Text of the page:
Is 1080P Worth It?
The cost of 1080p TVs generally run about $500 to $600 more than 720 or 768 models, according to Bill Schindler, VP of electrical engineering at Panasonic. So is it worth the extra bucks? After all, if the broadcasters only send out 1080i and 720p signals—and will continue to do so for the foreseeable future—how much advantage can you garner with the extra resolution?
That’s where the high-definition DVD formats, Blu-ray Disc and HD-DVD—as well as PlayStation3 and Xbox 360 game consoles—come in. The next-generation disc players are transferred from film to video in 1080p, giving you twice the resolution of standard DVD. You see richer color and more detail. “Everybody used to push the scene from Shakespeare in Love where the camera pans across the courtyard to show how one deinterlacer worked better than another one on DVD,” says Chris Walker, senior manager of product planning and marketing at Pioneer Electronics “With the new 1080p displays and Blu-ray players, that scene is now almost perfect. The difference is amazing.”
Just to keep things interesting, not all Blu-ray and HD-DVD players output the signal to the TV in the same way. Certain Sony, Samsung, Pioneer Blu-ray players, and Toshiba HD DVD players, for instance, output a signal at 24 frames per second, the frame rate at which film is recorded. The idea is to pair those players with TVs that can accept a 24 frame-per-second input. That way, less processing—typically known as 2:3 or 3:2 pulldown—has to be performed in the TV to match the frame rate. Those who output 24p, as it is called, believe it leads to smoother overall motion.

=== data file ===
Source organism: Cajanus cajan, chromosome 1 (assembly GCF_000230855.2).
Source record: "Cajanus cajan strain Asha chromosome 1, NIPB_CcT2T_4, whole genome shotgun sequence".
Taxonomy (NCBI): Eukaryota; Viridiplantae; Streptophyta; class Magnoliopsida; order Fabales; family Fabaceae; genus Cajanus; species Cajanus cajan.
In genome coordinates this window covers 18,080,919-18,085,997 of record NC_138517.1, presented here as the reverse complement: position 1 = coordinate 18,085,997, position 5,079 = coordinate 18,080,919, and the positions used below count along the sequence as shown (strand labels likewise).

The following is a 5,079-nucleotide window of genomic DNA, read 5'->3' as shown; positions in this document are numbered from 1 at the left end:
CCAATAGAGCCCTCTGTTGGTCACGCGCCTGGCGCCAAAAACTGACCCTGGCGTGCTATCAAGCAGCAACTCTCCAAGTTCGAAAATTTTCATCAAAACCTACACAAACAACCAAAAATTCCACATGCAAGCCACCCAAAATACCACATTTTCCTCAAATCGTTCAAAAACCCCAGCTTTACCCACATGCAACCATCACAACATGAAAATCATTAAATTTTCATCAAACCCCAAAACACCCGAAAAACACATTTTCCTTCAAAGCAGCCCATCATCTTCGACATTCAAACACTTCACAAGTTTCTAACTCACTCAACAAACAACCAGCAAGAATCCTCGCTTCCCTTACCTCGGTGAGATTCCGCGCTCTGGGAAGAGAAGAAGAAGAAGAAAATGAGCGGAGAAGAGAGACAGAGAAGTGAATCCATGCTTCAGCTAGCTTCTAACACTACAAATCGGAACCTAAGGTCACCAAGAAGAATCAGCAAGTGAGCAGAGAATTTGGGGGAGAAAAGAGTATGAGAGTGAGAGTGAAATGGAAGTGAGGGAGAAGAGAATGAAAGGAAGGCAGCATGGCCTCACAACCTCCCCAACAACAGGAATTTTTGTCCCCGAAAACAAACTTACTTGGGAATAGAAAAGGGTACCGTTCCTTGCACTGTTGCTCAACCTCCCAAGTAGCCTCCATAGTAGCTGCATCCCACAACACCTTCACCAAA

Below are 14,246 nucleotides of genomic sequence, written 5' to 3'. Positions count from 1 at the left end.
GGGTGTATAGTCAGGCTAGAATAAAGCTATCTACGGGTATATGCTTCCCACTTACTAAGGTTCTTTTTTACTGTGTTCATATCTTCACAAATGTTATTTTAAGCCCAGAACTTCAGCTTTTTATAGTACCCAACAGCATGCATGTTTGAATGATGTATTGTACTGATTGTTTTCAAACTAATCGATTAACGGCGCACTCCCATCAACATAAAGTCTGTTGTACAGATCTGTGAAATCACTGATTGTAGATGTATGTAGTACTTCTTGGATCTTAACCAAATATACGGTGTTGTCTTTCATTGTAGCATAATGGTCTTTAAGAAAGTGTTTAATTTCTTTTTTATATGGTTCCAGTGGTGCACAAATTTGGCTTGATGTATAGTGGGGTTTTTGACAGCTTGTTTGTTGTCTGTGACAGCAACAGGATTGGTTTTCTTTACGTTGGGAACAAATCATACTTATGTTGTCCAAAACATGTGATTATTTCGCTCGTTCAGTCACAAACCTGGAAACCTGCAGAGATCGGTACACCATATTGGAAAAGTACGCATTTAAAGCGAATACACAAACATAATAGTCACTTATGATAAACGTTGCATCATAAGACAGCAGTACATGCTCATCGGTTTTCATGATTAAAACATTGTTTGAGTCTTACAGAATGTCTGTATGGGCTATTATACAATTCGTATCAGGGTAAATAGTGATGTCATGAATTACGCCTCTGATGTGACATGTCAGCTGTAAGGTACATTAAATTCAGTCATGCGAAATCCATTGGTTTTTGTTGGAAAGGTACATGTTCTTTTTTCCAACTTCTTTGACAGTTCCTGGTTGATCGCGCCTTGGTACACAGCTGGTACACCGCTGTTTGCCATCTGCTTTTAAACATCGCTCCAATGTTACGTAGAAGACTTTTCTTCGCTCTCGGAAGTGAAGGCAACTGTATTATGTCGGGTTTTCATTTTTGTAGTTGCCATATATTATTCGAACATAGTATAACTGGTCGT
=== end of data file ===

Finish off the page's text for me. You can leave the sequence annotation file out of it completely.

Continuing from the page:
Other companies do the processing in the player and output the signal in a frame rate the TV can easily manage. “We do the conversion in the Blu-ray player, and our TVs accept a 60-Hz frame rate,” says Schindler of Panasonic. He says the company is studying the 24p issue because it seems to be something that people want, but adds, “I don’t know why it’s necessary. I don’t believe 3:2 pulldown is an issue, and we have an excellent 3:2 pulldown [processing].”
Ramirez of Toshiba says that while all Toshiba Regza TVs for 2007 include 24p inputs, he believes it’s a feature that appeals more to videophiles than the general consumer. “High-end purists feel 24p is important because it’s the most like film,” he says, “but I believe the average consumer will prefer 60 frames, because there’s less blur. When handling motion, 24 frames will have more blur than 60 frames.”
The bottom line—whether you’re talking 24 versus 60 frame rate, 720p versus 1080p resolution or HDMI—always comes down to the picture, and that’s something a spec chart can’t tell you. The true quality of a picture is in the processing. A 1080p display is only as good as the processor inside that converts signals from standard cable all the way up to Blu-ray and HD DVD.
Despite all the marketing mumbo jumbo—and the numbers games—the ultimate test for choosing a TV occurs when you visit a store and audition various models with prices that are within your budget. As the quality of digital TV improves with technology such as 1080p, the differences are more difficult to discern. Does it make sense to upgrade to 1080p? “In side-by-side comparisons at the retail store, the difference is demonstrable,” says Dan Schinasi, senior marketing manager of HDTV product planning at Samsung.
Of course, someday soon you may not have a choice if 720p goes the way of EDTV. How long will 720p be around? “It’s hard to predict, but I don’t think for very long,” says Walker of Pioneer, citing the cost of maintaining separate manufacturing lines for the two technologies. “And 1080p pricing keeps coming down,” he notes. “When we launched our first 1080p TV last year, it sold for $10,000. Then it went to $5,000.” Still, he says, “Someone just getting into HDTV would love either one. But if you can spend a little extra money, 1080p is worth it.”
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